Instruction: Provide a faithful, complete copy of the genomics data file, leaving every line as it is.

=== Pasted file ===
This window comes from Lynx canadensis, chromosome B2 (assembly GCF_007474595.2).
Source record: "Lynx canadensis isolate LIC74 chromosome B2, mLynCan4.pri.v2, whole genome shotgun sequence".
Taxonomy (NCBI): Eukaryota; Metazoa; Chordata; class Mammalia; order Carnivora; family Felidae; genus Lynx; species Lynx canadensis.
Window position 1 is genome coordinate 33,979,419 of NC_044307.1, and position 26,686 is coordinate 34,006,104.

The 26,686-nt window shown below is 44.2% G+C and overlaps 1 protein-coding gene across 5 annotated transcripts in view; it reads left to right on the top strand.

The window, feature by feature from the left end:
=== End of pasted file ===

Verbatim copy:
This window comes from Lynx canadensis, chromosome B2 (assembly GCF_007474595.2).
Source record: "Lynx canadensis isolate LIC74 chromosome B2, mLynCan4.pri.v2, whole genome shotgun sequence".
Taxonomy (NCBI): Eukaryota; Metazoa; Chordata; class Mammalia; order Carnivora; family Felidae; genus Lynx; species Lynx canadensis.
Window position 1 is genome coordinate 33,979,419 of NC_044307.1, and position 26,686 is coordinate 34,006,104.

The 26,686-nt window shown below is 44.2% G+C and overlaps 1 protein-coding gene across 5 annotated transcripts in view; it reads left to right on the top strand.

The window, feature by feature from the left end: